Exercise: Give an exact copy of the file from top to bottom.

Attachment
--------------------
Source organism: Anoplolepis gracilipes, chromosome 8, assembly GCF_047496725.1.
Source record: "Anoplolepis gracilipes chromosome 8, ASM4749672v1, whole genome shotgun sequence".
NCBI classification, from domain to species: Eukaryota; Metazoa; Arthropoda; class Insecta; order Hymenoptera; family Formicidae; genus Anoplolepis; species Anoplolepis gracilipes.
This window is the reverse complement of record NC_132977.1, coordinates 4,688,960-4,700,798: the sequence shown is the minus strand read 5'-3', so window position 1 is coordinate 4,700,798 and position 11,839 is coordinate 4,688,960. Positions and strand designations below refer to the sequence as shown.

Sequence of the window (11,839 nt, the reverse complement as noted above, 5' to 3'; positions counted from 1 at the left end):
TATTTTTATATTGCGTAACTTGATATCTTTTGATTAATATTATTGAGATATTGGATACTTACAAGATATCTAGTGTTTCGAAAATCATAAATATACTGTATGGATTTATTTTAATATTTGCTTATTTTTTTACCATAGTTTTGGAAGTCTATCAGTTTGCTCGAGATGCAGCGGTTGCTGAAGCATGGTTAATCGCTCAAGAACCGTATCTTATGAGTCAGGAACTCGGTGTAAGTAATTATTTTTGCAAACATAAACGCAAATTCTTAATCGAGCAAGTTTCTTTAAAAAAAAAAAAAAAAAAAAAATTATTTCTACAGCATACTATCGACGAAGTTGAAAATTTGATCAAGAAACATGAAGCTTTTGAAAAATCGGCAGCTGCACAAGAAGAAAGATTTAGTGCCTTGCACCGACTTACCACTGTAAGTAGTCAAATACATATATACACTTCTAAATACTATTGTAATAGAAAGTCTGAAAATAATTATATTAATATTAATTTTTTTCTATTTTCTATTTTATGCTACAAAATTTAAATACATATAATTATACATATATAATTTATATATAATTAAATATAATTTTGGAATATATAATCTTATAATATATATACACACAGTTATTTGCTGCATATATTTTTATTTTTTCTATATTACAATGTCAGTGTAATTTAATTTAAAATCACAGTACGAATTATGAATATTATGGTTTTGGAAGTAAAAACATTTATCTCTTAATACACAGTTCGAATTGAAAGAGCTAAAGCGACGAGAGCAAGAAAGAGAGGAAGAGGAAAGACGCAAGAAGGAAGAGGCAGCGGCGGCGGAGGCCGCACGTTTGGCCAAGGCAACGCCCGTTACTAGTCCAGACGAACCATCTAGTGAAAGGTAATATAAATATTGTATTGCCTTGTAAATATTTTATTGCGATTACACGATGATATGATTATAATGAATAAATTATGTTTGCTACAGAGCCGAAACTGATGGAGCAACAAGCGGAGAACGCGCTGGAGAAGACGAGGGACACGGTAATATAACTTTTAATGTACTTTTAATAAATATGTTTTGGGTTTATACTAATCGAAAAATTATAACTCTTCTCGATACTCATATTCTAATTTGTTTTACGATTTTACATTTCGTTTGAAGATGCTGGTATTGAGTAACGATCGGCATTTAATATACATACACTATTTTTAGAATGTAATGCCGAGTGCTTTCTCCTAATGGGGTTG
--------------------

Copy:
Source organism: Anoplolepis gracilipes, chromosome 8, assembly GCF_047496725.1.
Source record: "Anoplolepis gracilipes chromosome 8, ASM4749672v1, whole genome shotgun sequence".
NCBI classification, from domain to species: Eukaryota; Metazoa; Arthropoda; class Insecta; order Hymenoptera; family Formicidae; genus Anoplolepis; species Anoplolepis gracilipes.
This window is the reverse complement of record NC_132977.1, coordinates 4,688,960-4,700,798: the sequence shown is the minus strand read 5'-3', so window position 1 is coordinate 4,700,798 and position 11,839 is coordinate 4,688,960. Positions and strand designations below refer to the sequence as shown.

Sequence of the window (11,839 nt, the reverse complement as noted above, 5' to 3'; positions counted from 1 at the left end):
TATTTTTATATTGCGTAACTTGATATCTTTTGATTAATATTATTGAGATATTGGATACTTACAAGATATCTAGTGTTTCGAAAATCATAAATATACTGTATGGATTTATTTTAATATTTGCTTATTTTTTTACCATAGTTTTGGAAGTCTATCAGTTTGCTCGAGATGCAGCGGTTGCTGAAGCATGGTTAATCGCTCAAGAACCGTATCTTATGAGTCAGGAACTCGGTGTAAGTAATTATTTTTGCAAACATAAACGCAAATTCTTAATCGAGCAAGTTTCTTTAAAAAAAAAAAAAAAAAAAAAATTATTTCTACAGCATACTATCGACGAAGTTGAAAATTTGATCAAGAAACATGAAGCTTTTGAAAAATCGGCAGCTGCACAAGAAGAAAGATTTAGTGCCTTGCACCGACTTACCACTGTAAGTAGTCAAATACATATATACACTTCTAAATACTATTGTAATAGAAAGTCTGAAAATAATTATATTAATATTAATTTTTTTCTATTTTCTATTTTATGCTACAAAATTTAAATACATATAATTATACATATATAATTTATATATAATTAAATATAATTTTGGAATATATAATCTTATAATATATATACACACAGTTATTTGCTGCATATATTTTTATTTTTTCTATATTACAATGTCAGTGTAATTTAATTTAAAATCACAGTACGAATTATGAATATTATGGTTTTGGAAGTAAAAACATTTATCTCTTAATACACAGTTCGAATTGAAAGAGCTAAAGCGACGAGAGCAAGAAAGAGAGGAAGAGGAAAGACGCAAGAAGGAAGAGGCAGCGGCGGCGGAGGCCGCACGTTTGGCCAAGGCAACGCCCGTTACTAGTCCAGACGAACCATCTAGTGAAAGGTAATATAAATATTGTATTGCCTTGTAAATATTTTATTGCGATTACACGATGATATGATTATAATGAATAAATTATGTTTGCTACAGAGCCGAAACTGATGGAGCAACAAGCGGAGAACGCGCTGGAGAAGACGAGGGACACGGTAATATAACTTTTAATGTACTTTTAATAAATATGTTTTGGGTTTATACTAATCGAAAAATTATAACTCTTCTCGATACTCATATTCTAATTTGTTTTACGATTTTACATTTCGTTTGAAGATGCTGGTATTGAGTAACGATCGGCATTTAATATACATACACTATTTTTAGAATGTAATGCCGAGTGCTTTCTCCTAATGGGGTTG